Discovered this technique very recently so I wanted to share with you all how Prompt Editing works in Stable Diffusion Automatic1111. It is quite a powerful way to provide prompts to the Stable Diffusion model.
Prompt Editing allows you to start your prompt and while the model is diffusing the image, swap certain words with another, or introduce new words to the prompt while the image is being diffused ie. generated.
It is a great way to control when and what influences part of your prompt. Let us consider the very simple prompt and influence it using this technique. We will lock the seed so that the only variation is the prompt.
Prompt: A beautiful painting of a singular lighthouse, shining its light across a tumultuous sea, Trending on artstation
Now let’s introduce an artist like Vincent Van Gogh at Step 21 of the diffusion which means for the last 40 steps this artist style should influence the image.
Prompt: A beautiful painting of a singular lighthouse [by Vincent Van Gogh:21], shining its light across a tumultuous sea, Trending on artstation
The syntax is defined using square brackets  and the format is [keywords:<starting step>]. This means that this keyword is applied for the remainder of diffusion steps.
In contrast if we simply run the prompt as A beautiful painting of a singular lighthouse by Vincent Van Gogh, shining its light across a tumultuous sea, Trending on artstation which means that entire diffusion process considers Van Gogh’s influence we get something like this.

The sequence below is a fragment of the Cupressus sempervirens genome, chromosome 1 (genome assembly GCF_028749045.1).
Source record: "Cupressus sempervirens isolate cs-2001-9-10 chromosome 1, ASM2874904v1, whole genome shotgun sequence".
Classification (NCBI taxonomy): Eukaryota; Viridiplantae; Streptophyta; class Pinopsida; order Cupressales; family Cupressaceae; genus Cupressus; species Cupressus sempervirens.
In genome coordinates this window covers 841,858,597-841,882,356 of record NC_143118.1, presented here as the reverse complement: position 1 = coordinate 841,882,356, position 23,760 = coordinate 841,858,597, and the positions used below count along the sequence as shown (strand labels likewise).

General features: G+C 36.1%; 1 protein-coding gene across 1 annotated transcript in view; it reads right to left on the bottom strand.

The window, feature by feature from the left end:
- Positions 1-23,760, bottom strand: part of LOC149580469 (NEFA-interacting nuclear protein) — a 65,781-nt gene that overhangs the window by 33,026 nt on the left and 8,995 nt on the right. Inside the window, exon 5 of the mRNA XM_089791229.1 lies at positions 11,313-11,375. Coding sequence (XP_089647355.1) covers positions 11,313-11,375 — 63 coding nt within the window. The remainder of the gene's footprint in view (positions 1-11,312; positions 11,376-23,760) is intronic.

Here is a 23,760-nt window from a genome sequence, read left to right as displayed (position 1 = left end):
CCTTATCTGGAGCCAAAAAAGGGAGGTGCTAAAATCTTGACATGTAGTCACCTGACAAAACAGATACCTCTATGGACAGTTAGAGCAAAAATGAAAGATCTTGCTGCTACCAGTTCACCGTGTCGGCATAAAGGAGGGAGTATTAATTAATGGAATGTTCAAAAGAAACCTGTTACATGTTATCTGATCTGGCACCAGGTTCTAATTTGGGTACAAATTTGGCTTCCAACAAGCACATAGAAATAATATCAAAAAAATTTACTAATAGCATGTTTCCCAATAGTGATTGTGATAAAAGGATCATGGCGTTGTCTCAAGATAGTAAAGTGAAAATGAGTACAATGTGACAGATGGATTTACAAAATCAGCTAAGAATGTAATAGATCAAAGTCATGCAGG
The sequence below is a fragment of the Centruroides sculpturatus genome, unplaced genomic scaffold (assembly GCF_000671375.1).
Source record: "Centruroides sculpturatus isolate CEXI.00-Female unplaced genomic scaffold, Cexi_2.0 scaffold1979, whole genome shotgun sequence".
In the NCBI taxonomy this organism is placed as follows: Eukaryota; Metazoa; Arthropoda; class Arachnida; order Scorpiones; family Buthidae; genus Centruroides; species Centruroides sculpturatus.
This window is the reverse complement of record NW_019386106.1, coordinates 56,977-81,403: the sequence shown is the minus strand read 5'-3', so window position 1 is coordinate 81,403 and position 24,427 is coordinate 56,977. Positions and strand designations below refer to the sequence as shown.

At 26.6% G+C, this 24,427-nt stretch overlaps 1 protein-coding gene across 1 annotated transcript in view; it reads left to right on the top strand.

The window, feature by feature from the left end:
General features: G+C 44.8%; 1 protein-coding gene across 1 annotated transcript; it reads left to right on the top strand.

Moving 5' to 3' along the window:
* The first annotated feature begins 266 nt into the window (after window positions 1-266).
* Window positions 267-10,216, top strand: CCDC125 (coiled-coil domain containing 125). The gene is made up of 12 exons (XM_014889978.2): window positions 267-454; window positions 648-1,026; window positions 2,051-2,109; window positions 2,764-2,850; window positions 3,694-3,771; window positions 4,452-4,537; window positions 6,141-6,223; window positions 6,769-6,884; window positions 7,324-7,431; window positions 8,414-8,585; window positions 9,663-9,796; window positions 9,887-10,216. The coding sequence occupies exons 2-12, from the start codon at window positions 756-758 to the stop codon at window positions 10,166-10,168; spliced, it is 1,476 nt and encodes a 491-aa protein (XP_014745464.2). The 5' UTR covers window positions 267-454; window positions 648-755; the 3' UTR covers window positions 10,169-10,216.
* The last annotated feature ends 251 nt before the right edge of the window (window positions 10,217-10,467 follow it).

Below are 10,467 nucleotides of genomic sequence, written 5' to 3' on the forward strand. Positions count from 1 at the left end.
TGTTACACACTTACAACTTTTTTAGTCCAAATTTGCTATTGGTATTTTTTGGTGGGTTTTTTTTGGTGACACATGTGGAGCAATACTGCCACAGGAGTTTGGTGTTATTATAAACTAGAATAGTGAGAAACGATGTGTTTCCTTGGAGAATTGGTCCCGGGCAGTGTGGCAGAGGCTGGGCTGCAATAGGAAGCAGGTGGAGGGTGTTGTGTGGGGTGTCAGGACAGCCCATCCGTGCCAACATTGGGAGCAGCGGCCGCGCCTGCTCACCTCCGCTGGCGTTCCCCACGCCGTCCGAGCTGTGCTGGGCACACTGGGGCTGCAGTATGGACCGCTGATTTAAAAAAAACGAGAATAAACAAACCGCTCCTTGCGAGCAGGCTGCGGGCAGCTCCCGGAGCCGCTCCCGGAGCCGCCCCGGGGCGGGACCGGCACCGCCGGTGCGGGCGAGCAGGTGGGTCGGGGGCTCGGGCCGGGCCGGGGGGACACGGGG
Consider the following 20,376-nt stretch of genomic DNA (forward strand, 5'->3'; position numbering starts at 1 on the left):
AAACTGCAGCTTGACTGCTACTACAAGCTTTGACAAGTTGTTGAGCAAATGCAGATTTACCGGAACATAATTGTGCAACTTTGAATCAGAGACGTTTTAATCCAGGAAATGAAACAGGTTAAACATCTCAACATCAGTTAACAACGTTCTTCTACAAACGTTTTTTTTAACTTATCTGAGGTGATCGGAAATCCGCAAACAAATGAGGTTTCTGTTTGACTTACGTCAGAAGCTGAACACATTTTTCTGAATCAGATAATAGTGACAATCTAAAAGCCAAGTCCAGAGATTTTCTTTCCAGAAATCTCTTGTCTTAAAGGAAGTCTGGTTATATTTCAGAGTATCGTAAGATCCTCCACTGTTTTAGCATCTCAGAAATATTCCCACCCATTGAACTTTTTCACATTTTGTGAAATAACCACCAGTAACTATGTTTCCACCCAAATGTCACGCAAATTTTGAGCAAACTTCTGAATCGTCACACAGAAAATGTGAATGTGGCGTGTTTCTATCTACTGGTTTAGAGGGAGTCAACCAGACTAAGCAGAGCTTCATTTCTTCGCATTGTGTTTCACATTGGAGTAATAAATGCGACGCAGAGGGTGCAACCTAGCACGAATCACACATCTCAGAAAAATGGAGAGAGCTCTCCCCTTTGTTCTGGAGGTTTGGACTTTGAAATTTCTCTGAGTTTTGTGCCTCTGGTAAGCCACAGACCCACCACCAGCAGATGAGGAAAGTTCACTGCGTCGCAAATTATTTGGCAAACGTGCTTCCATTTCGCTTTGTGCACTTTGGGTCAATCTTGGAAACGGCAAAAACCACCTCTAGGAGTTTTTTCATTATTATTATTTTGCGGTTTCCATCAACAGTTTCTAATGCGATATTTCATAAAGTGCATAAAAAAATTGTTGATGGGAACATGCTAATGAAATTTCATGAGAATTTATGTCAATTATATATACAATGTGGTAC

You can see how heavily the image is influenced by Van Gogh’s style, in comparison to above. Note: The seed is locked.
The way to use this kind of prompt editing is to use the syntax in 3 different ways:
- [keyword a:keyword b:<step>] – this allows you to define that keyword a is used from start until <step> but then at this <step> keyword b takes over.
- [keyword:<step>] – this keyword is introduced at the defined <step> and continues for remainder of the diffusion process
- [keyword::<step>] – note the double : in this case, which implies that keyword is applied until <step> is reached and then from <step> onwards this keyword is ignored.
Instead of steps you can also define percentage of the total steps by using 0.5 for 50% and 0.25 for 25% etc. The complete details are explained in the wiki but I explore more below with examples.
Let’s continue and introduce another artist to this prompt: A beautiful painting of a singular lighthouse [by Georges Seurat:21], shining its light across a tumultuous sea, Trending on artstation
We get something quite different in terms of the result.
Now if introduce both artists where we start with Seurat and then bring in Van Gogh half way at Step 30, let’s see what we get.
Prompt: A beautiful painting of a singular lighthouse [by Georges Seurat:by Vincent Van Gogh:30], shining its light across a tumultuous sea, Trending on artstation
We can see that image is influenced by both artists, you have the brush strokes like Seurat which then starts to become more circular as Van Gogh takes over, but then one might argue that what if you use both names in the original prompt instead of this “prompt editing” technique. Well let’s see what we are getting if we keep both names and join them with an AND. Prompt will be: A beautiful painting of a singular lighthouse by Georges Seurat and by Vincent Van Gogh, shining its light across a tumultuous sea, Trending on artstation
I continue my experimentation with this kind of Prompt editing because it is like starting a canvas in one way and then changing the result by introducing new elements to your scene as you are painting. Its quite intriguing and there is no possible end to the combinations and variations you can introduce to the final image.